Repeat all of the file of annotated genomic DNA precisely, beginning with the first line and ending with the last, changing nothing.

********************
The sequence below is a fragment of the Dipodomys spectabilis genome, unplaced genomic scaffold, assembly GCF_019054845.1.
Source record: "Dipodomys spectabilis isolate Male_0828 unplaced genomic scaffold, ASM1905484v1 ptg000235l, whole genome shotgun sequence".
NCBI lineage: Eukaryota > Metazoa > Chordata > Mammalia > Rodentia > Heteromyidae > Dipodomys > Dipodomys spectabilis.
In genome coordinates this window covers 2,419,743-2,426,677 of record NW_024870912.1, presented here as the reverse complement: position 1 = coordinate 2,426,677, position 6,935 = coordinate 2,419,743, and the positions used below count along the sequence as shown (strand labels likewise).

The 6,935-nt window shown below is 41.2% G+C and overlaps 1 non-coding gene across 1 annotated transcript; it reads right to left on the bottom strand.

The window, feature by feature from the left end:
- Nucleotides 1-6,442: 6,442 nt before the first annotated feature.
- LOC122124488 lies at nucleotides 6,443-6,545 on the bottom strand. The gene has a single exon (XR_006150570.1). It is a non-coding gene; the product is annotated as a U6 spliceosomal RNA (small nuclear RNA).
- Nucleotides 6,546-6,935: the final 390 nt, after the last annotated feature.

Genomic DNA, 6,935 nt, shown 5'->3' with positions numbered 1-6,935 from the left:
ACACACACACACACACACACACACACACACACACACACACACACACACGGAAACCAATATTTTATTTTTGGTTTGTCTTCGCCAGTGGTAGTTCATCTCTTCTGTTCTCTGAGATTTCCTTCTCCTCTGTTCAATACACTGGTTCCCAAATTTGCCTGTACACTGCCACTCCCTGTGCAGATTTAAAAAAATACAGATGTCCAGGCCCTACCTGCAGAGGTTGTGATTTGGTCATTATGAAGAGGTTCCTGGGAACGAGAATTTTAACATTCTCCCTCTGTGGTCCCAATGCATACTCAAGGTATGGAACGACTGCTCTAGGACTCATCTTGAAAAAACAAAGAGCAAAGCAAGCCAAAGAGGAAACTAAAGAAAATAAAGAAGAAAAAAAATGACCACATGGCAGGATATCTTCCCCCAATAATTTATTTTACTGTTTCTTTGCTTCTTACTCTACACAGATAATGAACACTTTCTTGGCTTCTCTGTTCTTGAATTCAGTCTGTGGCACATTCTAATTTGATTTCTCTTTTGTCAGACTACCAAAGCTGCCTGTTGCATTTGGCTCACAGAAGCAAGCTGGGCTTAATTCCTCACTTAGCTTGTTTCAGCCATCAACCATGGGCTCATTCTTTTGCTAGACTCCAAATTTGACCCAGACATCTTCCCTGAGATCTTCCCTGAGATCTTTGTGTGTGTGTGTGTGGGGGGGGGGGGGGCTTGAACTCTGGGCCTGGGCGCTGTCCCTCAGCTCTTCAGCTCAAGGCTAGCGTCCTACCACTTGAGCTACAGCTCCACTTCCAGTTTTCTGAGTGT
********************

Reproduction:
The sequence below is a fragment of the Dipodomys spectabilis genome, unplaced genomic scaffold, assembly GCF_019054845.1.
Source record: "Dipodomys spectabilis isolate Male_0828 unplaced genomic scaffold, ASM1905484v1 ptg000235l, whole genome shotgun sequence".
NCBI lineage: Eukaryota > Metazoa > Chordata > Mammalia > Rodentia > Heteromyidae > Dipodomys > Dipodomys spectabilis.
In genome coordinates this window covers 2,419,743-2,426,677 of record NW_024870912.1, presented here as the reverse complement: position 1 = coordinate 2,426,677, position 6,935 = coordinate 2,419,743, and the positions used below count along the sequence as shown (strand labels likewise).

The 6,935-nt window shown below is 41.2% G+C and overlaps 1 non-coding gene across 1 annotated transcript; it reads right to left on the bottom strand.

The window, feature by feature from the left end:
- Nucleotides 1-6,442: 6,442 nt before the first annotated feature.
- LOC122124488 lies at nucleotides 6,443-6,545 on the bottom strand. The gene has a single exon (XR_006150570.1). It is a non-coding gene; the product is annotated as a U6 spliceosomal RNA (small nuclear RNA).
- Nucleotides 6,546-6,935: the final 390 nt, after the last annotated feature.

Genomic DNA, 6,935 nt, shown 5'->3' with positions numbered 1-6,935 from the left:
ACACACACACACACACACACACACACACACACACACACACACACACACGGAAACCAATATTTTATTTTTGGTTTGTCTTCGCCAGTGGTAGTTCATCTCTTCTGTTCTCTGAGATTTCCTTCTCCTCTGTTCAATACACTGGTTCCCAAATTTGCCTGTACACTGCCACTCCCTGTGCAGATTTAAAAAAATACAGATGTCCAGGCCCTACCTGCAGAGGTTGTGATTTGGTCATTATGAAGAGGTTCCTGGGAACGAGAATTTTAACATTCTCCCTCTGTGGTCCCAATGCATACTCAAGGTATGGAACGACTGCTCTAGGACTCATCTTGAAAAAACAAAGAGCAAAGCAAGCCAAAGAGGAAACTAAAGAAAATAAAGAAGAAAAAAAATGACCACATGGCAGGATATCTTCCCCCAATAATTTATTTTACTGTTTCTTTGCTTCTTACTCTACACAGATAATGAACACTTTCTTGGCTTCTCTGTTCTTGAATTCAGTCTGTGGCACATTCTAATTTGATTTCTCTTTTGTCAGACTACCAAAGCTGCCTGTTGCATTTGGCTCACAGAAGCAAGCTGGGCTTAATTCCTCACTTAGCTTGTTTCAGCCATCAACCATGGGCTCATTCTTTTGCTAGACTCCAAATTTGACCCAGACATCTTCCCTGAGATCTTCCCTGAGATCTTTGTGTGTGTGTGTGTGGGGGGGGGGGGGGCTTGAACTCTGGGCCTGGGCGCTGTCCCTCAGCTCTTCAGCTCAAGGCTAGCGTCCTACCACTTGAGCTACAGCTCCACTTCCAGTTTTCTGAGTGT